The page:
Yes, yes, the West has declined, but that’s no reason Bonfiglioli (1928–85) can’t dance on its grave in this laugh-out-loud nasty tale of international intrigue first published in the UK 30 years ago.
The Hon. Charlie Mortdecai is a tatty art dealer who just wants to keep sniggering at everything and everyone he meets, starting with himself and Jock Strapp, his “anti-Jeeves.” But things keep happening to Charlie. Extra Chief Supt. Martland, his old schoolmate, accuses him of receiving a stolen Goya and then, when the painting is traced to the Rolls Royce of a Mortdecai intimate who turns up dead, presses him to accompany the hiding place on a trip to the USA, deliver it to its owner, Milton Krampf, and complete Krampf’s earthly happiness by executing him. Though Charlie’s only credential for a diplomatic passport is that his face fits in the spot for the photograph, he’s soon driving the Interstates, leading a mysteriously coy escort to Krampf’s West Coast digs. On his arrival, he finds that Krampf’s wife Johanna is surprisingly eager to greet him and that Krampf has even more obligingly keeled over just before their welcoming tryst. If only things could stay so lovely.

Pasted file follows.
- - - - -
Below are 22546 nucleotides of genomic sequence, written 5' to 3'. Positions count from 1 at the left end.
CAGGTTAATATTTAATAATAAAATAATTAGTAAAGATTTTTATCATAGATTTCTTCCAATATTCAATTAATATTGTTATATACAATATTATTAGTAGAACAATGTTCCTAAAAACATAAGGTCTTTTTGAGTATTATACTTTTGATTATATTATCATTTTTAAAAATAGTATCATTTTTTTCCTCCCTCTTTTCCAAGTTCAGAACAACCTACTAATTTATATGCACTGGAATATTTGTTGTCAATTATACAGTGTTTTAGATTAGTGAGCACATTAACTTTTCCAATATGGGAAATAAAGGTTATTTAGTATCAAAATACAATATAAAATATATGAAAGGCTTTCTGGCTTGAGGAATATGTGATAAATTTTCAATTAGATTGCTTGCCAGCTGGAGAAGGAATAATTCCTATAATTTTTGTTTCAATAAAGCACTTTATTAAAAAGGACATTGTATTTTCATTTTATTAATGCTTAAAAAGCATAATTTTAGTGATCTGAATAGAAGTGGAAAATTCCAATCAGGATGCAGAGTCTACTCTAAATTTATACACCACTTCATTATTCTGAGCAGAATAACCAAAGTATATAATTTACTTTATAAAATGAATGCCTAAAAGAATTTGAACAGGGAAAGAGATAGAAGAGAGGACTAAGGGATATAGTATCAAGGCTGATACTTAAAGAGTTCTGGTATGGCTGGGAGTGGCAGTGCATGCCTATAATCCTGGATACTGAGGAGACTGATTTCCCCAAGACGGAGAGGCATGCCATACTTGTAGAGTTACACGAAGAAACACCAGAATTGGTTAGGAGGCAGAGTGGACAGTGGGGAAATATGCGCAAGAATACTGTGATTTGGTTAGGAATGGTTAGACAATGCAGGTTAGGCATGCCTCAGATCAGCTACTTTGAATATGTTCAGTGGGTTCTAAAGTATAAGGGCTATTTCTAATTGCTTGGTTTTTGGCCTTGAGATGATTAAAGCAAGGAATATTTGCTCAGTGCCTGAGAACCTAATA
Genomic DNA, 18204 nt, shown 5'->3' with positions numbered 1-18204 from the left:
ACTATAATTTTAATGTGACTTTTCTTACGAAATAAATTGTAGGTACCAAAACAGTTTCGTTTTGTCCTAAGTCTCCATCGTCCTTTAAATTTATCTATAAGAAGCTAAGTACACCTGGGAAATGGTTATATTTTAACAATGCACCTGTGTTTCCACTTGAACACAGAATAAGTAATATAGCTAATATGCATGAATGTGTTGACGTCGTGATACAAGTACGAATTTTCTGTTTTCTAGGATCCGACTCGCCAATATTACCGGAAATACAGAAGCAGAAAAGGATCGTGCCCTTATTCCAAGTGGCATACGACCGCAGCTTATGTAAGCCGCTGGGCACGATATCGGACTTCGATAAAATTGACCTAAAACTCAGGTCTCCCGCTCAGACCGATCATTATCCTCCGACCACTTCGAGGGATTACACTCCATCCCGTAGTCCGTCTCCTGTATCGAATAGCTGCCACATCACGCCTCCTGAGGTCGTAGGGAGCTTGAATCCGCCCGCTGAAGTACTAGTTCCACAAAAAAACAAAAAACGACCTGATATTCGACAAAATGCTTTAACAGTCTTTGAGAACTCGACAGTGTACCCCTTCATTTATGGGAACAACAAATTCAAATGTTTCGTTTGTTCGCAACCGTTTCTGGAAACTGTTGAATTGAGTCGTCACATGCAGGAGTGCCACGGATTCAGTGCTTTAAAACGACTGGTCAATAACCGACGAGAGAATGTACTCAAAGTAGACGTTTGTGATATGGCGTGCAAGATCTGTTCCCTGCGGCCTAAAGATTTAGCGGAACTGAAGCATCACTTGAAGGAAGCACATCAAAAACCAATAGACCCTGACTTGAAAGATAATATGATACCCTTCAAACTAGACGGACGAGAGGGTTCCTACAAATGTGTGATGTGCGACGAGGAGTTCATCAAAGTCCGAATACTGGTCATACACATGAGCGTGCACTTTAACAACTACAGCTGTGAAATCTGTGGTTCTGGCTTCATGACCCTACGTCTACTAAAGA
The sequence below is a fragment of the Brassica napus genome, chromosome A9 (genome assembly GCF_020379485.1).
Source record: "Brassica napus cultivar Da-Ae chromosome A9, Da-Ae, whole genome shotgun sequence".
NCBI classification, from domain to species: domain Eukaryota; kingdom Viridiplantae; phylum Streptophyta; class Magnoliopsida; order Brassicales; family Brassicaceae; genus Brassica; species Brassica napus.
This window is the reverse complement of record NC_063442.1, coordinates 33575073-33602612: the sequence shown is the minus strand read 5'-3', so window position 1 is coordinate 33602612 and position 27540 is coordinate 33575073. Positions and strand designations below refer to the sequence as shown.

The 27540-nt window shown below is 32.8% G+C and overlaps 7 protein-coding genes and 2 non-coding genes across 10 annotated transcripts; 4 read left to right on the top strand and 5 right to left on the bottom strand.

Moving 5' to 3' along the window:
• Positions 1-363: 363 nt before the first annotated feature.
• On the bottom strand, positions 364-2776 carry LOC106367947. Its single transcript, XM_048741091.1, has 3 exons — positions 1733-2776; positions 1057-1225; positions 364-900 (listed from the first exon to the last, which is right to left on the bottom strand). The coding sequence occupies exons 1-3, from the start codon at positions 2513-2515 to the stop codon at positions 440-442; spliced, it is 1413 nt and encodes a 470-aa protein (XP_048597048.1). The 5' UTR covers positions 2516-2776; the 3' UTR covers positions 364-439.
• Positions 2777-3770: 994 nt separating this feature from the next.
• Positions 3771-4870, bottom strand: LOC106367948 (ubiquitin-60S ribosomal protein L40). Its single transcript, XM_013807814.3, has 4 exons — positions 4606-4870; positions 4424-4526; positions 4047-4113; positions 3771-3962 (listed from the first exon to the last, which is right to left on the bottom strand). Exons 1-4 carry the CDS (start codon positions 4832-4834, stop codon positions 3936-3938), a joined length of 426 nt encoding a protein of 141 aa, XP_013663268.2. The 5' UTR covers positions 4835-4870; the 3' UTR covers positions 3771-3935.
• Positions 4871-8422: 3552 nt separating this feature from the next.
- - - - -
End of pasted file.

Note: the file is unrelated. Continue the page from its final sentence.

One thing, as Charlie would say, stands out like Priapus: Americans whose most intensive exposure to nonstop blather has been Kinky Friedman are in for one wild, equally plotless ride. Two sequels will follow.